Rupert Murdoch’s Wall Street Journal leader today has a piece on the situation in Georgia, which is most revealing of the rage being expressed in elevated American circles about Putin’s military build-up in Abkhazia. The WSJ says that this is bringing Georgia to the brink of war, a war which Georgia cannot win if she has to take on Russian might.
The part which tells you that this nasty little confrontation has the potential to become a flashpoint for a more serious and widespread conflict is this part –
The White House national security adviser Stephen Hadley, said last week that Russia should ‘back off’. The West can go further. claims the WSJ. Short of offering explicit security guarantees, NATO could make clear it won’t stand idly by, in case of a Russian attack on Georgia.
There you have it from the horse’s mouth. America, according to Murdoch’s WSJ, apparently could and should be prepared to go to war with Russia.
The WSJ then delves into why this situation in Georgia has come about. Putin claims that the unilateral secession of Kosovo from Serbia provides the precedent for Abkhazia and South Ossetia to secede from Georgia. The WSJ challenges this version of events, saying
As if Mr Putin hasn’t made clear his desire to re-establish a Russian ‘sphere-of-influence’ in the energy rich Caucasus and throughout its near abroad.
The WSJ then blames the Europeans who at the last NATO meeting at Bucharest held back from declaring that Georgia and Ukraine would be offered entry into NATO, in an attempt by the Europeans to pacify Putin. This according to the WSJ offered Putin a green light to press ahead with long-intended moves in his near-abroad.
The WSJ’s strategic analysis differs from the one offered by Stratfor, which gave an assessment of US-Russian relations last month, along the lines that Putin had offered, in his meeting with Bush, to back off from Kosovo and Serbia, on condition that the US and NATO would back off from Georgia and the Ukraine. Bush declined his offer, and immediately pressed ahead with trying to persuade NATO to offer membership to these two former Soviet provinces.
At the NATO meeting in Bucharest last month, the Europeans chose not to back Bush’s attempt to secure Georgia and the Ukraine within NATO, but Putin decided to press ahead regardless with his own countermeasures to show the US that he means business, and is prepared to back up his diplomatic demands with military force.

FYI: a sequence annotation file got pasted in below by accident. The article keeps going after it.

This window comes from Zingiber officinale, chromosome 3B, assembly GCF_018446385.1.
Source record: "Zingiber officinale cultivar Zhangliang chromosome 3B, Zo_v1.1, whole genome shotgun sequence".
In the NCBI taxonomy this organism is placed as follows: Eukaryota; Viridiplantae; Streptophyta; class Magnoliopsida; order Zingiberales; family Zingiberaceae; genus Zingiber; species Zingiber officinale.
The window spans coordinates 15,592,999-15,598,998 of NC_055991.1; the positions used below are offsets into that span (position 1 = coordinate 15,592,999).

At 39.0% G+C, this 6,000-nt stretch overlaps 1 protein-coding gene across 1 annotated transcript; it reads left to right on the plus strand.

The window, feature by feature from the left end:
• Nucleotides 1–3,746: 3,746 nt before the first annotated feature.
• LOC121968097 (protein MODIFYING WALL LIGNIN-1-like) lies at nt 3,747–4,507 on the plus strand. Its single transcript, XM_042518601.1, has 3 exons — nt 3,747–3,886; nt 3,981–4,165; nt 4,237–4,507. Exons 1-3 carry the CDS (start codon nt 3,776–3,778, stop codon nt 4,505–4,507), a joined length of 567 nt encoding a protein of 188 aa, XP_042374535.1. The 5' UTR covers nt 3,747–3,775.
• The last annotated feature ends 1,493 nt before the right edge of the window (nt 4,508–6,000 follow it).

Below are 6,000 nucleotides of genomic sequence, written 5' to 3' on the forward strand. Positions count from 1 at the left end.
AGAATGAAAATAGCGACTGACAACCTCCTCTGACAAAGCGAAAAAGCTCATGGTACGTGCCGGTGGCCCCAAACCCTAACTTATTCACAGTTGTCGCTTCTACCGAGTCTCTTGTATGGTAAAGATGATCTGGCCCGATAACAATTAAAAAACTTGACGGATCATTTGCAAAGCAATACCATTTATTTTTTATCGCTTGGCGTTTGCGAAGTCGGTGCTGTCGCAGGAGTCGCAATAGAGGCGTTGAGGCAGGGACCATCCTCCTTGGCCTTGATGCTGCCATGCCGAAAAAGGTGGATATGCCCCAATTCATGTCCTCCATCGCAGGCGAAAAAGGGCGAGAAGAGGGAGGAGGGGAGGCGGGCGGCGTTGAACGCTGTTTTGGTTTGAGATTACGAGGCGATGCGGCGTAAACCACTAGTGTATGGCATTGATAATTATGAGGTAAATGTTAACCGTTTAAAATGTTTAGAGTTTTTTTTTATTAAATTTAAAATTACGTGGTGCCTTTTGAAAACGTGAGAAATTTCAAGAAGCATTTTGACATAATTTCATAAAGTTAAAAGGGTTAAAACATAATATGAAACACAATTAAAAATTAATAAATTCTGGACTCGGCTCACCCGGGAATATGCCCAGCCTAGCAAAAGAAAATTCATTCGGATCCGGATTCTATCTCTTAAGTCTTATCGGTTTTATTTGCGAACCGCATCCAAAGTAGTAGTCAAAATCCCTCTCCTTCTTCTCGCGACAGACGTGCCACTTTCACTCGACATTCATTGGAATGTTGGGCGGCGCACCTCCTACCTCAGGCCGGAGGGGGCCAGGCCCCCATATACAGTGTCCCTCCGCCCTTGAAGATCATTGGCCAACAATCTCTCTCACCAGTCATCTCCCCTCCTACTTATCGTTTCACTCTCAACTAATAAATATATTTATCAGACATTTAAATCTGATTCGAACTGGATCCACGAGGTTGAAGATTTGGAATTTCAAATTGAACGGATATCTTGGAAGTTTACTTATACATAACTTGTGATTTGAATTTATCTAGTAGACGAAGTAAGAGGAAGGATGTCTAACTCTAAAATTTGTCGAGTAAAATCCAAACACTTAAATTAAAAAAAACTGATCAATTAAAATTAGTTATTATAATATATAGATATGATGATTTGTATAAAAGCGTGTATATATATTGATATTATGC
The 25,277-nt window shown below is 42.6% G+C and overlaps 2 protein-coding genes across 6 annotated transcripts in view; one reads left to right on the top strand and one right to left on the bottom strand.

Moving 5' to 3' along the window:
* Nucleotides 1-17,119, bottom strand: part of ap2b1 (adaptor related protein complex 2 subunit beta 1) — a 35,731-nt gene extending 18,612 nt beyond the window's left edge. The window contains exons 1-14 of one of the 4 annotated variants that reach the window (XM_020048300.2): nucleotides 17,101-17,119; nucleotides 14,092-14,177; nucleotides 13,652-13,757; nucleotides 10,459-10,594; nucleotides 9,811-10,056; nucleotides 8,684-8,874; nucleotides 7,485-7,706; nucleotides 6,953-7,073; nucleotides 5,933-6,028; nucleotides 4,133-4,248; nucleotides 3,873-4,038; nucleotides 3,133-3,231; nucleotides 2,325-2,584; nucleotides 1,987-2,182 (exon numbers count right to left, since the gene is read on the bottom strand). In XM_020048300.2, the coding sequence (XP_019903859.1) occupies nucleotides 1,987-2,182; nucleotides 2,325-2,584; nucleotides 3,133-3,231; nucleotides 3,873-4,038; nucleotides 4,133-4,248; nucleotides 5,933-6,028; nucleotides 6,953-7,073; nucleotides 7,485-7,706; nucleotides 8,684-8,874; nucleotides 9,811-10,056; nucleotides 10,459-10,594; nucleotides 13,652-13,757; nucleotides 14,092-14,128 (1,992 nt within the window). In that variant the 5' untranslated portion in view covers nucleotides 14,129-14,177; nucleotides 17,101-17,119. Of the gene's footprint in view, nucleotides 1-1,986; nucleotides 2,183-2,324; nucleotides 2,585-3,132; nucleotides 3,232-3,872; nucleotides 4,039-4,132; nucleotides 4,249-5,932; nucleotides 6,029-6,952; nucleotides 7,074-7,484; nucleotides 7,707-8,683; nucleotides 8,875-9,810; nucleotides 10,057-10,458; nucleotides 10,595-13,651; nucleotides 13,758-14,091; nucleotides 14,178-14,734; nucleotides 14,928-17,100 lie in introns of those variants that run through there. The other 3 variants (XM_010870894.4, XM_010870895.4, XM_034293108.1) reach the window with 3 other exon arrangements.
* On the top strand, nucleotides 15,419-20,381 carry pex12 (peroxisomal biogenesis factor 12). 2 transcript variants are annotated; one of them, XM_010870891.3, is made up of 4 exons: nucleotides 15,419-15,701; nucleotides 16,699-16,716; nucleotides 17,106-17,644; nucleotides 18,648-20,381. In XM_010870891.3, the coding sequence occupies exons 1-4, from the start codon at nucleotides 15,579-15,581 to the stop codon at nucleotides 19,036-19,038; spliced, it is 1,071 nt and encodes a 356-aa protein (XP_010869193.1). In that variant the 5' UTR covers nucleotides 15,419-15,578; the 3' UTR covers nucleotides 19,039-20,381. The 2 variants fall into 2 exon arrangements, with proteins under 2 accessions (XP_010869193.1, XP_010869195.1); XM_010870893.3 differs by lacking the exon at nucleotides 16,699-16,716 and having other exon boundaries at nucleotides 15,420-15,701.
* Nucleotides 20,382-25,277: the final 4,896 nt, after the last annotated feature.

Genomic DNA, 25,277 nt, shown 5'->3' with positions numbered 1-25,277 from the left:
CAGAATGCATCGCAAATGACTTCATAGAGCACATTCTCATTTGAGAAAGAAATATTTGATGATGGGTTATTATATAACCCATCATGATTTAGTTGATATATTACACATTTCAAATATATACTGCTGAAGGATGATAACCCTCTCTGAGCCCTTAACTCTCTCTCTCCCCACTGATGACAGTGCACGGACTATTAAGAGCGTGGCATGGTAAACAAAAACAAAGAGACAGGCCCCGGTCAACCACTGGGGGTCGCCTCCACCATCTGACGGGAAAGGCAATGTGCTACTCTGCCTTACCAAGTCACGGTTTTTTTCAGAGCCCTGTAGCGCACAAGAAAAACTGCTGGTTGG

It seems highly unlikely that NATO will be in any position to contemplate a war with Russia over this issue. NATO is already overextended in Afghanistan and could do with Russian help, not the provision of yet another enemy, and indeed one with a fearsome war-fighting reputation.
The situation will inevitably move from where it is now, with the Americans backing down and not Putin. The Americans would have done much better to shake Putin’s hand and accept the deal he offered only a month ago. Now the West looks like losing Serbia, Kosovo, Georgia and the Ukraine, not to mention the tempers of those who think Bush should have been supported in his expansionary moves by unmilitaristic European nations like France and Germany.
Russia will have to be treated more seriously in future, and Europe less so. America might start to see that it is wasting its time giving such high priority to the European alliance. Europe is pretty irrelevant to any strategic calculation, as it has no willingness to engage its armed forces in any danger. Russia, on the other hand, is willing to take casualties with little sentiment. Russia though might be able to move from being a tricky eastern customer into being a reliable US ally. Henry Kissinger who is influential on such matters, was saying as much (about Russia) only this week.
See ‘USA About To Shift Its European Allegiances’ HERE
A war in Georgia shouldn’t really be needed to demonstrate that Russia intends not to be pushed around by the USA. but if that is what the US feels it wishes to engage in, then it betrays an exraordinary lack of wisdom on the part of the Americans – and indeed on the part of the Wall Street Journal, now controlled by the irascible Rupert Murdoch. His WSJ leader shows a lot of emotion, but little in the way of common sense.
Obama might have a better approach to these issues, and has said he would talk to America’s enemies, not out of weakness but out of wisdom. No wonder Murdoch’s titles have taken up a mostly pro-Clinton stance during the Democratic Primaries.